Are Red-Belly Snakes Dangerous?

By Simon Foden

Tom Brakefield/Stockbyte/Getty Images

In nature, red means danger . But nature is clever. In some cases, creatures develop red coloration to mimic more dangerous animals whose bright coloring warns off potential predators. Two snake species have red bellies. One is tiny and harmless, the other is potentially deadly. Since they live on opposite sides of the world, confusion between the two is unlikely.

Red Belly Snake Bite

The red belly snake (Storeria occipitomaculata), native to all of North America south of Ontario, has a set of fangs but rarely bites, even when scared. The only time a red belly snake will bite is when hunting food. When the red belly snake is startled or feels threatened, he will flatten his body. Even if you coaxed a red belly snake to bite you, this nonvenomous and tiny snake would do very little harm to a human.

Red-Bellied Black Snake Bite

Although red-bellied black snakes (Pseudechis porphyriacus) are potentially fatal, only one death from a bite has been recorded -- a baby in Australia, the only country where this snake is native. The snake's shyness and lack of contact with humans makes bites rare. However, the red-bellied black snake does have sufficiently toxic venom to cause severe tissue damage.

Red Belly Snake Prey

To slugs and earthworms, the red belly snake is highly dangerous -- they are the snake's prey. The red belly snake will also feed on insect larvae, small salamanders and even snails, which he can extract from their shells using specially adapted teeth.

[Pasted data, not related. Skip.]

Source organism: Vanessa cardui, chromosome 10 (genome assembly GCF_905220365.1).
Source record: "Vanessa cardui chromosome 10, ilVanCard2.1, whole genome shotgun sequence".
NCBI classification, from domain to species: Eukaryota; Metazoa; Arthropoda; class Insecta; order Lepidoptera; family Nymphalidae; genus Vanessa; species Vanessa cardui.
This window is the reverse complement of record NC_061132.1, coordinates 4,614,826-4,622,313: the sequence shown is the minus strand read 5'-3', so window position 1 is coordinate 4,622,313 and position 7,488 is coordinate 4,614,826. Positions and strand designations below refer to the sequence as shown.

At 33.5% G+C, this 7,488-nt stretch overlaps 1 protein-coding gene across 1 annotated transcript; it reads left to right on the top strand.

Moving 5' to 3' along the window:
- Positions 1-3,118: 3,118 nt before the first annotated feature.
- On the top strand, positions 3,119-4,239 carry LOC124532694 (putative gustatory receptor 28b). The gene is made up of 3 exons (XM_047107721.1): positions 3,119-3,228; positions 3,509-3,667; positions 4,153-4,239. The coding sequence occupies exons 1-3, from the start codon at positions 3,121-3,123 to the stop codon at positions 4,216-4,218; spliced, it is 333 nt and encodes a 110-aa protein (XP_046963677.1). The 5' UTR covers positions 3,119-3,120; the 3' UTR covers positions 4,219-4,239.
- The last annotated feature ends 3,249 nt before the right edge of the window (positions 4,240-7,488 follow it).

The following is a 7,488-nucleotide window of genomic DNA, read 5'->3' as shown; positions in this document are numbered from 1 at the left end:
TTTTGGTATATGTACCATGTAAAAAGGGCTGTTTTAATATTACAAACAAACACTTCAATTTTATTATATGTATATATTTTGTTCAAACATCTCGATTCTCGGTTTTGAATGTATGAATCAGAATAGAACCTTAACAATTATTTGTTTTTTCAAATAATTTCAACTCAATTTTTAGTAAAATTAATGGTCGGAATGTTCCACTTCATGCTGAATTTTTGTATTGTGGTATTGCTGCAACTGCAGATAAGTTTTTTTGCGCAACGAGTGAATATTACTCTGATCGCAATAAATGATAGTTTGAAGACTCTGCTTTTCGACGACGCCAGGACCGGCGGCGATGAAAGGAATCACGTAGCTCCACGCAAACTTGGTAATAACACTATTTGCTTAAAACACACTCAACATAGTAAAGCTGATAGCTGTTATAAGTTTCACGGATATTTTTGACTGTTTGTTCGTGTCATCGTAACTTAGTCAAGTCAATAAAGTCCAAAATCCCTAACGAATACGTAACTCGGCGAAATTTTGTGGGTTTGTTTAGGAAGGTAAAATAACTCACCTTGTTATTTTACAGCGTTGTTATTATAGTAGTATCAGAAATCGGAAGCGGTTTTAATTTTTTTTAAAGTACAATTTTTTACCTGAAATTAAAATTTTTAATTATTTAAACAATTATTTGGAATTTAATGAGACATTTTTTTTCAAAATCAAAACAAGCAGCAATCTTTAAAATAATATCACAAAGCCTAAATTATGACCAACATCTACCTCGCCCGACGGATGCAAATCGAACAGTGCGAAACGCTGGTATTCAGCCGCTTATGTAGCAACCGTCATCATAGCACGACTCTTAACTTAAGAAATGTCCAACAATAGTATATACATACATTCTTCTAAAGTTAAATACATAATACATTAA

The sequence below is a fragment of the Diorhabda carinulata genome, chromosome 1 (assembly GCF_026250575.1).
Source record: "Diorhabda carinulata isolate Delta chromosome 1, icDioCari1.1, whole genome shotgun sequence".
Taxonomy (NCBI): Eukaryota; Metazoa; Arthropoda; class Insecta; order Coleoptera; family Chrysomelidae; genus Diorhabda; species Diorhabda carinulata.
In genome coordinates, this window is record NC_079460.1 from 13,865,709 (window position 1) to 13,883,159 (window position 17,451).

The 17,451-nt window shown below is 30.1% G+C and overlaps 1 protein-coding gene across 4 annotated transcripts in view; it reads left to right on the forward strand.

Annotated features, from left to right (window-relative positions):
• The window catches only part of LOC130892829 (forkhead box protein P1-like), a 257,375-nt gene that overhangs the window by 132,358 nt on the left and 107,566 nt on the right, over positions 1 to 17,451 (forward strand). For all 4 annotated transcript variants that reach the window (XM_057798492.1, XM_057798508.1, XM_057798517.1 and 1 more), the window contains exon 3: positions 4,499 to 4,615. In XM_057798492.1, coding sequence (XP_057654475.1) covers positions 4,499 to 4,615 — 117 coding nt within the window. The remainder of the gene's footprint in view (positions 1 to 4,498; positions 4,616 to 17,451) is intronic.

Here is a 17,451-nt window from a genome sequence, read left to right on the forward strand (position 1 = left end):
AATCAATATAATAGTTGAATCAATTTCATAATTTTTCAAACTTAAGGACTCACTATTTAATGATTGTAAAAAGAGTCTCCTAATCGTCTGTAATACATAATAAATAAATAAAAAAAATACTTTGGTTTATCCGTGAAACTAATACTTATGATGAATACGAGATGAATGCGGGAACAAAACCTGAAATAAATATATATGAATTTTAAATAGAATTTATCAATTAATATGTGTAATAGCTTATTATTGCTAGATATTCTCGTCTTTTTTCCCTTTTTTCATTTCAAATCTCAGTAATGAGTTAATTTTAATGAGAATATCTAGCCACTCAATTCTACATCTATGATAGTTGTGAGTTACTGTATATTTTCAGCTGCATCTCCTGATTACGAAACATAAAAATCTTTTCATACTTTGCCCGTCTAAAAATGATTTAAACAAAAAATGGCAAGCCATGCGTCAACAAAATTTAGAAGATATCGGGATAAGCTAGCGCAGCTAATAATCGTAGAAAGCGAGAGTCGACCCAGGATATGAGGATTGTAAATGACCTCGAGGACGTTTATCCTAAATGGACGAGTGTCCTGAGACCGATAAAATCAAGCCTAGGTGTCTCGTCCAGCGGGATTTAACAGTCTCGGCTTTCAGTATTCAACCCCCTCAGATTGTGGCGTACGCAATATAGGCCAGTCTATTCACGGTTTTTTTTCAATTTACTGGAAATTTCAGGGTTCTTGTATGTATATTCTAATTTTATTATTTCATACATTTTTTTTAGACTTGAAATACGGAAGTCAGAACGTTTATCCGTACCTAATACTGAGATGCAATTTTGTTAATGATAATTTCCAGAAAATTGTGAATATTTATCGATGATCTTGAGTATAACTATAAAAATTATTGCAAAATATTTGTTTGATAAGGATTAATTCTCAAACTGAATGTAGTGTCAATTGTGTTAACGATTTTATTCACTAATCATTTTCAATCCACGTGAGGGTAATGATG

Red-Bellied Black Snake Prey

The red-bellied black snake, despite being one of the largest of Australia’s venomous snakes, feeds on frogs and occasionally small lizards and small snakes. They kill their prey by biting with their front fangs. Their venom paralyzes their prey, which they swallow whole.

Red Belly Snake Behavior

Red belly snakes are not only harmless, they’re also reclusive. They favor rocks and undergrowth, and they even spend a lot of time burrowing underground. They are active during day and night, although during the summer months they become nocturnal.

Red-Bellied Black Snake Behavior

Although timid, red-bellied black snakes will bite if cornered. Despite their lack of a threat to humans, these snakes are a menace to the Eastern brown snake, whom they will chase and kill if one enters their territory. Since Eastern brown snakes pose a much higher threat to humans and are responsible for more than two-thirds of fatal snake bites in Australia, red-bellied black snakes are actually beneficial to people.

Photo Credits

  • Tom Brakefield/Stockbyte/Getty Images

Author

Simon Foden has been a freelance writer and editor since 1999. He began his writing career after graduating with a Bachelors of Arts degree in music from Salford University. He has contributed to and written for various magazines including "K9 Magazine" and "Pet Friendly Magazine." He has also written for Dogmagazine.net.